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The Grampians National Park 

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The Grampians

The Grampians National Park is a 3.5-hour drive northwest of Melbourne and is one of the largest parks in Victoria. We started our trip flying from Sydney to Melbourne, overnighting in Melbourne, then renting a vehicle and hitting the road. From Melbourne it’s a short (1 hour) drive to Ballarat, Australia's largest inland city and a former gold-mining town. We set off in the wee hours of the morning and arrived in Ballarat for a leg-stretch and a big pancake breakfast.

After exiting Ballarat, The Western Highway becomes a nature lover's dream, featuring incredible landscapes and hide-and-seek glimpses of the Grampians Mountains in the distance. This area is a major wine-producing region with many wineries operating in the vicinity. A stop at a winery will set you back anywhere from nothing to $15, but you drink your value in tasting. Be forewarned that police checkpoints along the highway require all drivers to submit to a Breathalyzer exam, so drivers should refrain from taking even a small sample while on a wine tour.

After 2 wine tours (and two drink-driving checkpoints), we arrived in Halls Gap. Halls Gap is the largest town in the Grampians, and most travelers use it as a base or a starting point for exploration of the National Park. Halls Gap features a wide variety of accommodation, a grocery store, restaurants, etc. The Grampians National Park Visitor Centre in Halls Gap is highly recommended and chock-full of interesting information. Adjacent to the visitor centre, The Brambuk Living Cultural Centre educates visitors about the aboriginal people of Victoria and their traditional lifestyle in The Grampians prior to European settlement. After a quick bite in the town, we headed to the visitors centre, picked-up a map and went on a 2-hour walk that began and ended at the centre.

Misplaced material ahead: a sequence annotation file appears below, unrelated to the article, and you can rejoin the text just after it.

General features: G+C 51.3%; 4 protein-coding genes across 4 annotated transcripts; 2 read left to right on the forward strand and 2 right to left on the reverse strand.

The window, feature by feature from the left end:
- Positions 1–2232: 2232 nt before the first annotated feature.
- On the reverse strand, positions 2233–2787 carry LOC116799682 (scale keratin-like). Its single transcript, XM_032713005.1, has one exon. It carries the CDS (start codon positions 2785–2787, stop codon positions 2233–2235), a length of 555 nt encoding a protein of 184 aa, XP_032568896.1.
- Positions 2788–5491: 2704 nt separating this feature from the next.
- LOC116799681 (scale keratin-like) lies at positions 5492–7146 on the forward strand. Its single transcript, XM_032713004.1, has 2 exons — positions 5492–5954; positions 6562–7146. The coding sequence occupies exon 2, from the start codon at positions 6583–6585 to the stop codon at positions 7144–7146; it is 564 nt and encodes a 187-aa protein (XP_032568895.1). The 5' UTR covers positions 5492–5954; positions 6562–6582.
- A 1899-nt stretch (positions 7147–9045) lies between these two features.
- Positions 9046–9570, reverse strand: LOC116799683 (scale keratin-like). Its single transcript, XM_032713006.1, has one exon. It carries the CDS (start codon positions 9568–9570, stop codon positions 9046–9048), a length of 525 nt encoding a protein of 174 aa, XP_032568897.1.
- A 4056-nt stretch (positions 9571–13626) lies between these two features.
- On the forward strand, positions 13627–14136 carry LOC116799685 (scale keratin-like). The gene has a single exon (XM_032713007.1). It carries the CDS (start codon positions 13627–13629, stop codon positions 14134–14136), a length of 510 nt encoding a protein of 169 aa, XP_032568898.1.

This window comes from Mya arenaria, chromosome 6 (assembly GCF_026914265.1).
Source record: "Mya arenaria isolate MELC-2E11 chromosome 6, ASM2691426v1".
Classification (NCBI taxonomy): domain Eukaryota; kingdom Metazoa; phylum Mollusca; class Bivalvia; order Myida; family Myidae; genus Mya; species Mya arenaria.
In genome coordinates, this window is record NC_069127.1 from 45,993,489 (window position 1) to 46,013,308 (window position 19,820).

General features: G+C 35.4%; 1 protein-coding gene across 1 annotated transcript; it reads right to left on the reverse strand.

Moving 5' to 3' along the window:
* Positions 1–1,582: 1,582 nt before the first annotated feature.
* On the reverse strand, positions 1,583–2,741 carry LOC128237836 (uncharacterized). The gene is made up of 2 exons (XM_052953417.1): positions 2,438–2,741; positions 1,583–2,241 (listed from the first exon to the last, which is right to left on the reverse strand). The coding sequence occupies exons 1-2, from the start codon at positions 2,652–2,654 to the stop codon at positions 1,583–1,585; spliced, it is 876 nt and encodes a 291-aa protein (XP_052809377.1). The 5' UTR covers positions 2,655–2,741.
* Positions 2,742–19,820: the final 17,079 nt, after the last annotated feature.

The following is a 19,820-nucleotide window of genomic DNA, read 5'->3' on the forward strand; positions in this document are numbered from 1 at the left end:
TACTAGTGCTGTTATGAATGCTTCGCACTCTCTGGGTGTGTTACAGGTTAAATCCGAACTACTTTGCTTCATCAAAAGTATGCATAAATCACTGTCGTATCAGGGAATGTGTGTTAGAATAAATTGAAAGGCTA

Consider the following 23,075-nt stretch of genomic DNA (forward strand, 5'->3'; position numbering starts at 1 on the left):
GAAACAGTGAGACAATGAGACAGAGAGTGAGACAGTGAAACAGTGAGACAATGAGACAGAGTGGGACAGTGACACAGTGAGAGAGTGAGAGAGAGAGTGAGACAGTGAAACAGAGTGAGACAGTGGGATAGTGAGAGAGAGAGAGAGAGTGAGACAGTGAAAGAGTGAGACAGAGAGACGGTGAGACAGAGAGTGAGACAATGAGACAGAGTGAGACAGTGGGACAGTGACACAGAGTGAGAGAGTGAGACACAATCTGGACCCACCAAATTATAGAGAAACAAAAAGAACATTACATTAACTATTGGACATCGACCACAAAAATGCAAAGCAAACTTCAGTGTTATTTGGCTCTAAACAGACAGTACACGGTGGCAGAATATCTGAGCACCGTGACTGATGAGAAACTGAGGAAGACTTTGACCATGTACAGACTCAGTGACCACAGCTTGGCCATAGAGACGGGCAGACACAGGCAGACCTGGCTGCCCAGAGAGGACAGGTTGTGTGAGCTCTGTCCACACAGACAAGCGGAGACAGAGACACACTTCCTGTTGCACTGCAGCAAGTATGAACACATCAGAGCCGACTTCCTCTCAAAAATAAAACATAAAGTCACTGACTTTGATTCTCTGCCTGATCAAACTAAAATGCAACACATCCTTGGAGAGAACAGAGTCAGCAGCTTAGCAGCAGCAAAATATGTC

We then rushed off to a nearby campground, rented a small cabin and started to plan the next day. Why the rush? Sunset was looming and the area has abundant wildlife, many of which come out and cross the roads beginning at nightfall. As we didn’t want to run into a kangaroo on the road, we thought it would be best to get off the road early.

In the morning, we woke to the sound of kangaroos digging through our rubbish-bin and an exceptional sunrise view of the mountains. We went into town for coffee and a hot breakfast, then headed off to see everything, with McKenzie Falls as our absolutely must-do excursion. McKenzie Falls exceeded expectations and is truly breathtaking.

We found the park extremely navigable and accessible, as all the roads are sealed and lookouts/scenic areas/amenities throughout the park are clearly signposted. As a result, the most enjoyable experience in The Grampians National Park is truly the driving. The best bit of driving is along the road heading south to the hamlet of Dunkfeld. The road hugs the Southern Grampians' Serra Range and is both a scenic and easy drive, traits that are often mutually exclusive on mountain roads. Once into Dunkfeld, we found accommodation, food and spectacular walking trails into the mountain range.

We did this trip in three days and two nights, but it can definitely be made into a longer trip. Three days required a tight schedule and limiting our travels to short hikes and viewpoints within close proximity to the car park. Four nights would make for a fantastic trip! Bring your hiking boots and enjoy the ride, The Grampians will not disappoint.